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UMass finance committee approves fee increase, says rebate is possible with federal funds

BOSTON - The University of Massachusetts Board of Trustees Committee on Administration and Finance today approved a tuition and fee increase of up to $1,500 for in-state undergraduate students, with officials noting that some or all of the increase could be rebated based on the amount of federal stimulus aid the University receives.

The committee took its action with the University facing a $102 million reduction in state funding in the upcoming fiscal year.

"This increase is designed to preserve academic quality and to ensure stability, but if federal dollars can be substituted for student dollars, we will eagerly rebate some or all of this increase," UMass President Jack M. Wilson said.

President Wilson said that the University "has an established record of restraint" on the student-charge front, noting that increases over the past five years have been less than the rate of inflation in keeping with a policy initiated when he became president in 2003. Under that policy, the University said it would keep student-charge increases at or under the rate of inflation as long as it received stable funding increases from the state.

The committee approved the proposed fee increase on a 7-2 vote, with another trustee abstaining. Additionally, the committee voted to freeze most non-mandatory fees at 2008-2009 levels.

Under the proposal, which will be up for final approval when the full Board of Trustees meets on Feb. 27 at UMass Dartmouth, tuition and fees for in-state undergraduates on average would rise from $9,548 to $11,048 in the upcoming academic year. The committee approved specific language authorizing a fee rebate based on the amount of federal funds UMass receives.

With UMass enrollment and applications at or near record levels, President Wilson said the University had "an obligation to protect quality, access and affordability."

Because of the budget cuts being felt by all state programs and institutions, the University of Massachusetts could see state funding decrease by $102 million from Fiscal Year 2009 to Fiscal Year 2010, when its appropriation reduction and the loss of state-funded employee fringe benefits are calculated.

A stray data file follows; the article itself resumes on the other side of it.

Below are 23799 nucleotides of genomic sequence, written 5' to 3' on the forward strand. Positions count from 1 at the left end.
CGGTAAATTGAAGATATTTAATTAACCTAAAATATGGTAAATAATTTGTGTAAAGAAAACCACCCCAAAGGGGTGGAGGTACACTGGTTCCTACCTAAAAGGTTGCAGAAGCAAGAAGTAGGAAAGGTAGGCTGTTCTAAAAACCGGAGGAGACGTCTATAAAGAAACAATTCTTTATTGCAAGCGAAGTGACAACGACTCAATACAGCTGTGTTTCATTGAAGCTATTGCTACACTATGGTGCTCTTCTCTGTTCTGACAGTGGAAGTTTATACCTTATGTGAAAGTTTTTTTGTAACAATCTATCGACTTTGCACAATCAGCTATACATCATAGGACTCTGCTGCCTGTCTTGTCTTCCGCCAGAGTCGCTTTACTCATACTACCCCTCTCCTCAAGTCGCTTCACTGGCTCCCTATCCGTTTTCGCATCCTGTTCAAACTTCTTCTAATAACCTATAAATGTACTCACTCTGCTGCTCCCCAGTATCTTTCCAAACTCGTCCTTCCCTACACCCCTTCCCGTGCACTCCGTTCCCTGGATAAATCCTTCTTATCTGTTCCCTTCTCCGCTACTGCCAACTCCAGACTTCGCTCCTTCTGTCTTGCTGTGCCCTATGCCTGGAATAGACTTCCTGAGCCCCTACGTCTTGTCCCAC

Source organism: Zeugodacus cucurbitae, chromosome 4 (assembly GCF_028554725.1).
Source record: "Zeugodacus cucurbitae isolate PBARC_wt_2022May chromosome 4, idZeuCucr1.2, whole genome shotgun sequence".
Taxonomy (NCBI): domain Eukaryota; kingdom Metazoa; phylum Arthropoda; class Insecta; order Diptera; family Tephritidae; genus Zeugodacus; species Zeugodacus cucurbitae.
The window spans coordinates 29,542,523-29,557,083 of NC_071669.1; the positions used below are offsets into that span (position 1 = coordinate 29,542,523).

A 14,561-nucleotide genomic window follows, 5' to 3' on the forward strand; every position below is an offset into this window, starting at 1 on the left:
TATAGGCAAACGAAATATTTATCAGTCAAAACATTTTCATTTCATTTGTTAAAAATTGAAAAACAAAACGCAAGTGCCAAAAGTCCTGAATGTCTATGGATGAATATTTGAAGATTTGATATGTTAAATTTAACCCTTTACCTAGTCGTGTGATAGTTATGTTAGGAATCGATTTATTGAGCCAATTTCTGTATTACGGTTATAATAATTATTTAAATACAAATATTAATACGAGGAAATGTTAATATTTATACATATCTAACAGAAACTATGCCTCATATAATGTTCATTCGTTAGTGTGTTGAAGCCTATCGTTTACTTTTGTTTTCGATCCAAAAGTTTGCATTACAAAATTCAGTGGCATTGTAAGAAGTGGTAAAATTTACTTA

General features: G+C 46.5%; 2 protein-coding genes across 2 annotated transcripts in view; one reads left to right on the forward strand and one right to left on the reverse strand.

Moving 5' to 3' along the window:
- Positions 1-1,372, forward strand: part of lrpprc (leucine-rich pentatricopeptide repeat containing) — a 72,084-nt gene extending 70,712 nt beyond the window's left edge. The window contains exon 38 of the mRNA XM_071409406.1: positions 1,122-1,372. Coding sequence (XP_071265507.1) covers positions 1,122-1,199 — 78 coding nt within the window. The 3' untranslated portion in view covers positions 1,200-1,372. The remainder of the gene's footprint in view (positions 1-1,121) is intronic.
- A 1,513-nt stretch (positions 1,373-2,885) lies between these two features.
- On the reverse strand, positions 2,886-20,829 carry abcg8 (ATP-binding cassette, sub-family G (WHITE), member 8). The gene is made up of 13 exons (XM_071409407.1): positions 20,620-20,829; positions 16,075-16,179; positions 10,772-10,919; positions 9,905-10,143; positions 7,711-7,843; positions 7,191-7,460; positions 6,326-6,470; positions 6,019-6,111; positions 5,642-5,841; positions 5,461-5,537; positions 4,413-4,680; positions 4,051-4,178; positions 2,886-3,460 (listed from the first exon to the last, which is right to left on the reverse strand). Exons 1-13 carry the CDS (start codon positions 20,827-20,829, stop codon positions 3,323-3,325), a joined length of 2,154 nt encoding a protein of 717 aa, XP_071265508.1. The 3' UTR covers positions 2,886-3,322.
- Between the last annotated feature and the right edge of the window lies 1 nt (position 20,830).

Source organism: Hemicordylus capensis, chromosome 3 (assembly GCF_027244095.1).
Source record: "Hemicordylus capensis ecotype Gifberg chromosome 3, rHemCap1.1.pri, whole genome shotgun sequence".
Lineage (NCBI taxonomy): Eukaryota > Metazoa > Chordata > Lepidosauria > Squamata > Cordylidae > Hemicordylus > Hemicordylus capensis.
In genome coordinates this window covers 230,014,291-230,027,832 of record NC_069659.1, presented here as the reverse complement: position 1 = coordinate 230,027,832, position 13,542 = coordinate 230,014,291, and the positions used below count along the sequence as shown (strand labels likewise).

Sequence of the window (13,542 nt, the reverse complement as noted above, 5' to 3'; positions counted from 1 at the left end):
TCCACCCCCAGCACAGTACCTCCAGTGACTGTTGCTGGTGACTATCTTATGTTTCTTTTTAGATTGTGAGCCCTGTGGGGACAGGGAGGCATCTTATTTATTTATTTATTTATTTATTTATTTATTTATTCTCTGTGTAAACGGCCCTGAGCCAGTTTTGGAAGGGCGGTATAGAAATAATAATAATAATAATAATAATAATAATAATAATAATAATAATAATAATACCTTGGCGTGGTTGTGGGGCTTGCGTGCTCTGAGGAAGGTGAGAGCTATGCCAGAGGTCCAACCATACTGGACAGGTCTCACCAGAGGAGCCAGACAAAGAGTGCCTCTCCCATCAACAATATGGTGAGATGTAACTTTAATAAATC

President Wilson said that University leadership is pursing a course under which the $102 million funding gap would be closed by an infusion of nearly $50 million in new net student fee revenue and by more than $50 million in spending reductions.

To close all of the $102 million gap via budget cuts "would compromise quality at an institution where quality is on the ascendancy and that now sees soaring student interest and demand. Cutting $102 million from the budget would require extensive layoffs of faculty and staff and would also mean that student enrollment would have to decrease. At this moment, the Commonwealth needs the University of Massachusetts to remain strong and to continue to be a major engine of economic growth, while serving this increased demand from the students of the Commonwealth," President Wilson said.

Closing the entire $102 million funding gap by a commensurate increase in fee-derived revenue would necessitate a $3,100 fee increase, which President Wilson said "would unduly burden students and their families."

"Instead we have chosen the moderate path of a $1,500 fee increase," President Wilson noted.

President Wilson also told the committee that the federal stimulus bill signed into law this week will direct an additional $3.3 million in Pell Grant aid to UMass students, which will allow the University to direct an additional $23 million in grant aid to UMass students next year, with aid being available to students at all income levels.

Nearly $20 million of that new grant aid will go to in-state undergraduate students from families with incomes up to $78,500 (statewide median family income), who will see 100 percent of tuition and mandatory fee need met with grants and scholarships, after the expected family contribution required under federal guidelines.

But President Wilson noted that grant aid was available this year "across the income spectrum, which is a message we want heard throughout the Commonwealth as students and families make important college decisions in these difficult economic times."

"We will keep this same approach in place next year and make sure that aid gets to as many students as possible. So many families have questions about the availability of higher education, and we want the University of Massachusetts to provide the answer," President Wilson said.

This year, UMass students received $153 million in grant aid, with $11.3 million of that aid going to families in the $75,001 to $100,000 range, and $25.6 million awarded to families with incomes of $100,000 or more.

President Wilson also noted that the $2,500 tuition tax credit contained in the federal stimulus package "demonstrates that President Obama and the Congress are deeply committed to higher education and will benefit UMass families across the Commonwealth."

Contact: Robert P. Connolly, 617-548-0238

 

 

2/20/09

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Robert P. Connolly
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